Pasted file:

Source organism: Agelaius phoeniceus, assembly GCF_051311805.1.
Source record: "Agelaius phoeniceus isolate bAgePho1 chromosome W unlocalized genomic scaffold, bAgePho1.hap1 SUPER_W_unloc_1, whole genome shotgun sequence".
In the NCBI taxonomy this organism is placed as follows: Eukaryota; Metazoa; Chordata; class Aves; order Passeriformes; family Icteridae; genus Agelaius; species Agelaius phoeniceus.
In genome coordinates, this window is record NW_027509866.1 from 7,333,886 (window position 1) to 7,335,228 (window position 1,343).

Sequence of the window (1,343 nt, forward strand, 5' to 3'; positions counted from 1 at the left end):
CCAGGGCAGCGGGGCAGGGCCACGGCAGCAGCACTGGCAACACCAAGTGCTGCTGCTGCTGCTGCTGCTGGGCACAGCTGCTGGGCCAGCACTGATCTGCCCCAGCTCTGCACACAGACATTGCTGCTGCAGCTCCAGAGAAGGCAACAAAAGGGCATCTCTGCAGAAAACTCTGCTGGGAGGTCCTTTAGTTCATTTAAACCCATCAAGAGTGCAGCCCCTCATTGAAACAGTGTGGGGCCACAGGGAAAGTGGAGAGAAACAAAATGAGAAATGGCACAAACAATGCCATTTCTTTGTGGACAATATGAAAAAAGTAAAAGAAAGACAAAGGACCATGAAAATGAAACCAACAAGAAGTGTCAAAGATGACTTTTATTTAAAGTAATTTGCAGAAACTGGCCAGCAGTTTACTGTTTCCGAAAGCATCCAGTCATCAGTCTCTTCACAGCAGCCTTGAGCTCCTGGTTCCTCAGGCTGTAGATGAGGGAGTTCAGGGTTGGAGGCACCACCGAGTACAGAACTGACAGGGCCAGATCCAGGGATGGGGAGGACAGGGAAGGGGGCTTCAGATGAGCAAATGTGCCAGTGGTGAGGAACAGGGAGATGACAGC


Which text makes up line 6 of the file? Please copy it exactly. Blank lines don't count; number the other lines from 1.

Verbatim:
CCAGGGCAGCGGGGCAGGGCCACGGCAGCAGCACTGGCAACACCAAGTGCTGCTGCTGCTGCTGCTGCTGGGCACAGCTGCTGGGCCAGCACTGATCTGCCCCAGCTCTGCACACAGACATTGCTGCTGCAGCTCCAGAGAAGGCAACAAAAGGGCATCTCTGCAGAAAACTCTGCTGGGAGGTCCTTTAGTTCATTTAAACCCATCAAGAGTGCAGCCCCTCATTGAAACAGTGTGGGGCCACAGGGAAAGTGGAGAGAAACAAAATGAGAAATGGCACAAACAATGCCATTTCTTTGTGGACAATATGAAAAAAGTAAAAGAAAGACAAAGGACCATGAAAATGAAACCAACAAGAAGTGTCAAAGATGACTTTTATTTAAAGTAATTTGCAGAAACTGGCCAGCAGTTTACTGTTTCCGAAAGCATCCAGTCATCAGTCTCTTCACAGCAGCCTTGAGCTCCTGGTTCCTCAGGCTGTAGATGAGGGAGTTCAGGGTTGGAGGCACCACCGAGTACAGAACTGACAGGGCCAGATCCAGGGATGGGGAGGACAGGGAAGGGGGCTTCAGATGAGCAAATGTGCCAGTGGTGAGGAACAGGGAGATGACAGC